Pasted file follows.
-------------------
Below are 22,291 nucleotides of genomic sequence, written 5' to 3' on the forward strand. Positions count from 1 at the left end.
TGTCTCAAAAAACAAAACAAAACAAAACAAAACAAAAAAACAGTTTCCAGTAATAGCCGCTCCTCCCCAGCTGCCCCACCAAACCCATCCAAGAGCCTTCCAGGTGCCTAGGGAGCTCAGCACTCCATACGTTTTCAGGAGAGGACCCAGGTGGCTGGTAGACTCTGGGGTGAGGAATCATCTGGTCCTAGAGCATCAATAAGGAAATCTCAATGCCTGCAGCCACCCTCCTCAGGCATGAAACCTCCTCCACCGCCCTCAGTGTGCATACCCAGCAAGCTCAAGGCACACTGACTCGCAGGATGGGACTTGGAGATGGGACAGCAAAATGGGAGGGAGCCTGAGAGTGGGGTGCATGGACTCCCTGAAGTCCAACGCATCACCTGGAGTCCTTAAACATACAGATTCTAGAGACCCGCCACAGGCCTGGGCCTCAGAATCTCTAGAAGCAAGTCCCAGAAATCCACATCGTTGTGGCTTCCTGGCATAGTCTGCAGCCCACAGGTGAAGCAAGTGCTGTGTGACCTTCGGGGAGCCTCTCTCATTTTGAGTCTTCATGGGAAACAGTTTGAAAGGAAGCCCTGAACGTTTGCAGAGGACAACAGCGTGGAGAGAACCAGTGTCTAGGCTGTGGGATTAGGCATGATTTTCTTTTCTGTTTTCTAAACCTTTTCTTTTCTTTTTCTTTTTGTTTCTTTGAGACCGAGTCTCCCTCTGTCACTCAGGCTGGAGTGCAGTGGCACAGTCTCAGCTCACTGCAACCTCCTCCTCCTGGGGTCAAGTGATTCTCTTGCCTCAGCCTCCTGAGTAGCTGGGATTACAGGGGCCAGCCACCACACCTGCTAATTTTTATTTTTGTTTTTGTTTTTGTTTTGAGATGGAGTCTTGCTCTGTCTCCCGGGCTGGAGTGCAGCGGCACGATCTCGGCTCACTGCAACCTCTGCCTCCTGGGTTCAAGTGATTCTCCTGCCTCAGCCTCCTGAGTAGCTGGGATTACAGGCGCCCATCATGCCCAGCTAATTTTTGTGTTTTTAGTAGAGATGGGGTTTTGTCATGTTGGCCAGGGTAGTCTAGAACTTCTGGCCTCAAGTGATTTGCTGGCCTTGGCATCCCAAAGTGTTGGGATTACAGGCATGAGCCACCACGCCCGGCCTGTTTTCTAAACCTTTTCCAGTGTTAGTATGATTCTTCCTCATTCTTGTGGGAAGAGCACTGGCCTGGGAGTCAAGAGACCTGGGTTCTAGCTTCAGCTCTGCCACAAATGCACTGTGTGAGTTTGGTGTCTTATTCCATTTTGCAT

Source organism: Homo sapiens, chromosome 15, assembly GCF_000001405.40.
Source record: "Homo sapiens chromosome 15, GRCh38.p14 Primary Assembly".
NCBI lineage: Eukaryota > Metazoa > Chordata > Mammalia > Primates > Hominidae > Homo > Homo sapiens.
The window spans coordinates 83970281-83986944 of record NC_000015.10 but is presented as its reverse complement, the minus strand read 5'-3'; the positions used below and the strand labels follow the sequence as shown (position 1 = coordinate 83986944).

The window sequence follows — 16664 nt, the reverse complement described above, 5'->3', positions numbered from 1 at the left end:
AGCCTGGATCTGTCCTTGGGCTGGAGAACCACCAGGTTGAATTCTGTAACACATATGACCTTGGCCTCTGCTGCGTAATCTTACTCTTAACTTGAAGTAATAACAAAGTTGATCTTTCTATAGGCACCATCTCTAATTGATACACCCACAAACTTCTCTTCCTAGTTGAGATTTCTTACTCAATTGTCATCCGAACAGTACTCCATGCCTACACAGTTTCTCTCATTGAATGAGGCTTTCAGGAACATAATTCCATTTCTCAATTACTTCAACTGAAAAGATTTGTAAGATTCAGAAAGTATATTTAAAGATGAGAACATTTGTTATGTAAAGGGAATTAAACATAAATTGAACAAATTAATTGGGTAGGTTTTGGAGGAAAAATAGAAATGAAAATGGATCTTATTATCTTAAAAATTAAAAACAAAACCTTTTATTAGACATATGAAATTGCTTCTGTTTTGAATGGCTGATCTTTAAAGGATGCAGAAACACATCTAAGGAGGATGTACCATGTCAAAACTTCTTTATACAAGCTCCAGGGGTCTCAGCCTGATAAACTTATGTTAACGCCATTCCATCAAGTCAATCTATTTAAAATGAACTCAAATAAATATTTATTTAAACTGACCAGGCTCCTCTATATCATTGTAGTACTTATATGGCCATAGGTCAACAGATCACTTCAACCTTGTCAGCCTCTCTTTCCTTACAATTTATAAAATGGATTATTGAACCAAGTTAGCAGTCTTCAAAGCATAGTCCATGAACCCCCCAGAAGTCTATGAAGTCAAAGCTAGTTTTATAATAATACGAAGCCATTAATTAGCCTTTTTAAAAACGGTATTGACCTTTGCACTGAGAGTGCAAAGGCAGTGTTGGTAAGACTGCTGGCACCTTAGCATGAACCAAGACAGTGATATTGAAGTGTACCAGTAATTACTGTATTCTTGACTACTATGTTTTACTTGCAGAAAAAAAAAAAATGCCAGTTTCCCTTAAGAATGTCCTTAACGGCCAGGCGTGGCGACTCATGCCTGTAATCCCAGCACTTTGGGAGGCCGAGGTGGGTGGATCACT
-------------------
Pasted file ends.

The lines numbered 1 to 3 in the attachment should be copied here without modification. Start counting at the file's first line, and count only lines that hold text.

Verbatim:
Below are 22,291 nucleotides of genomic sequence, written 5' to 3' on the forward strand. Positions count from 1 at the left end.
TGTCTCAAAAAACAAAACAAAACAAAACAAAACAAAAAAACAGTTTCCAGTAATAGCCGCTCCTCCCCAGCTGCCCCACCAAACCCATCCAAGAGCCTTCCAGGTGCCTAGGGAGCTCAGCACTCCATACGTTTTCAGGAGAGGACCCAGGTGGCTGGTAGACTCTGGGGTGAGGAATCATCTGGTCCTAGAGCATCAATAAGGAAATCTCAATGCCTGCAGCCACCCTCCTCAGGCATGAAACCTCCTCCACCGCCCTCAGTGTGCATACCCAGCAAGCTCAAGGCACACTGACTCGCAGGATGGGACTTGGAGATGGGACAGCAAAATGGGAGGGAGCCTGAGAGTGGGGTGCATGGACTCCCTGAAGTCCAACGCATCACCTGGAGTCCTTAAACATACAGATTCTAGAGACCCGCCACAGGCCTGGGCCTCAGAATCTCTAGAAGCAAGTCCCAGAAATCCACATCGTTGTGGCTTCCTGGCATAGTCTGCAGCCCACAGGTGAAGCAAGTGCTGTGTGACCTTCGGGGAGCCTCTCTCATTTTGAGTCTTCATGGGAAACAGTTTGAAAGGAAGCCCTGAACGTTTGCAGAGGACAACAGCGTGGAGAGAACCAGTGTCTAGGCTGTGGGATTAGGCATGATTTTCTTTTCTGTTTTCTAAACCTTTTCTTTTCTTTTTCTTTTTGTTTCTTTGAGACCGAGTCTCCCTCTGTCACTCAGGCTGGAGTGCAGTGGCACAGTCTCAGCTCACTGCAACCTCCTCCTCCTGGGGTCAAGTGATTCTCTTGCCTCAGCCTCCTGAGTAGCTGGGATTACAGGGGCCAGCCACCACACCTGCTAATTTTTATTTTTGTTTTTGTTTTTGTTTTGAGATGGAGTCTTGCTCTGTCTCCCGGGCTGGAGTGCAGCGGCACGATCTCGGCTCACTGCAACCTCTGCCTCCTGGGTTCAAGTGATTCTCCTGCCTCAGCCTCCTGAGTAGCTGGGATTACAGGCGCCCATCATGCCCAGCTAATTTTTGTGTTTTTAGTAGAGATGGGGTTTTGTCATGTTGGCCAGGGTAGTCTAGAACTTCTGGCCTCAAGTGATTTGCTGGCCTTGGCATCCCAAAGTGTTGGGATTACAGGCATGAGCCACCACGCCCGGCCTGTTTTCTAAACCTTTTCCAGTGTTAGTATGATTCTTCCTCATTCTTGTGGGAAGAGCACTGGCCTGGGAGTCAAGAGACCTGGGTTCTAGCTTCAGCTCTGCCACAAATGCACTGTGTGAGTTTGGTGTCTTATTCCATTTTGCAT

Source organism: Homo sapiens, chromosome 15, assembly GCF_000001405.40.